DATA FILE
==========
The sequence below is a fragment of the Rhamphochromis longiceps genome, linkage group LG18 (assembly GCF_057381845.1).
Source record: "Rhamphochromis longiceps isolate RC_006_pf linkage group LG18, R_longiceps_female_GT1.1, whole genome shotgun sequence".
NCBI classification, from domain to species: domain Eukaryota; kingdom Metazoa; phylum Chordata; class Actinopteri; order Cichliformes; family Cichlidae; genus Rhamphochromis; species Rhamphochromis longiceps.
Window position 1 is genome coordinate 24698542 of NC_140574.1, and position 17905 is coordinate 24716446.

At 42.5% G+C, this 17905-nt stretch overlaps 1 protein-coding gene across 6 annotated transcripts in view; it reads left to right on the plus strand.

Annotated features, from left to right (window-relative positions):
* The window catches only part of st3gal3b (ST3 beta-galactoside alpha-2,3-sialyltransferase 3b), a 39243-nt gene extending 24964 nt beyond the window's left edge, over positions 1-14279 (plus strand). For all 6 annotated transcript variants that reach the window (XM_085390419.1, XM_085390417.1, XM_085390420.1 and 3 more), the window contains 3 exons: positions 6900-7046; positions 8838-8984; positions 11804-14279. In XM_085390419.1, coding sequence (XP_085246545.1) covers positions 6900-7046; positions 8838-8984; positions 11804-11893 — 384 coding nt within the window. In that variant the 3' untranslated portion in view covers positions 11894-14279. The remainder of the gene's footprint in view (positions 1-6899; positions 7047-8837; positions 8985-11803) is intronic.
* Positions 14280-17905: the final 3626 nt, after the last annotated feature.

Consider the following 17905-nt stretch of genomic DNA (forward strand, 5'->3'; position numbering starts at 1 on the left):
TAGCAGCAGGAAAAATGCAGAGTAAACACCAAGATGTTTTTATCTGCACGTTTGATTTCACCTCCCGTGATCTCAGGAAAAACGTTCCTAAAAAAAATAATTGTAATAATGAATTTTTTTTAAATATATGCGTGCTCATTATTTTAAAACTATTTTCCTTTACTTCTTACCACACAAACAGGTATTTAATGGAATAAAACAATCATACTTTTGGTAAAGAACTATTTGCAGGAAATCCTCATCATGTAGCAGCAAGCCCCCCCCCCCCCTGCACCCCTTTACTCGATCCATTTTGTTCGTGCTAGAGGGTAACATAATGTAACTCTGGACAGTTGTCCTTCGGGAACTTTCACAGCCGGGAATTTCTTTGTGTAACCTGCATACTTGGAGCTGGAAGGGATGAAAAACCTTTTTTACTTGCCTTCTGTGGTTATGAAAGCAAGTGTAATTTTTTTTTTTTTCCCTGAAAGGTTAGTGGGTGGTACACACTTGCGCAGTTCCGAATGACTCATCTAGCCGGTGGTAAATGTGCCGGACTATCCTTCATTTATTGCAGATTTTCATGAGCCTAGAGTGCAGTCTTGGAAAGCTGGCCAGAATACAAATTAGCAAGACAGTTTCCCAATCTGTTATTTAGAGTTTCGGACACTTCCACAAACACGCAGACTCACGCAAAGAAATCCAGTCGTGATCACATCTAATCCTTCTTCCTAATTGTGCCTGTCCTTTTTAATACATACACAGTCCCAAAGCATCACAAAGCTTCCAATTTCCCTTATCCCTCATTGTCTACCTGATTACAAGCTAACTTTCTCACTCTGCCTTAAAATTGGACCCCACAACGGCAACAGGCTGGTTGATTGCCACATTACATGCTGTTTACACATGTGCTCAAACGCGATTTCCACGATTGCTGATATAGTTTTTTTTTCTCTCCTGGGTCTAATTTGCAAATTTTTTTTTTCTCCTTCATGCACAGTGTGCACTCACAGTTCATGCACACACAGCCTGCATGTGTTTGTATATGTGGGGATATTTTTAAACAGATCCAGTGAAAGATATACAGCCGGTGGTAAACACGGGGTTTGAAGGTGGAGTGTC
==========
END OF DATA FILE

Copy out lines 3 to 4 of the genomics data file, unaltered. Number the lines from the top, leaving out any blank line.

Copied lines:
NCBI classification, from domain to species: domain Eukaryota; kingdom Metazoa; phylum Chordata; class Actinopteri; order Cichliformes; family Cichlidae; genus Rhamphochromis; species Rhamphochromis longiceps.
Window position 1 is genome coordinate 24698542 of NC_140574.1, and position 17905 is coordinate 24716446.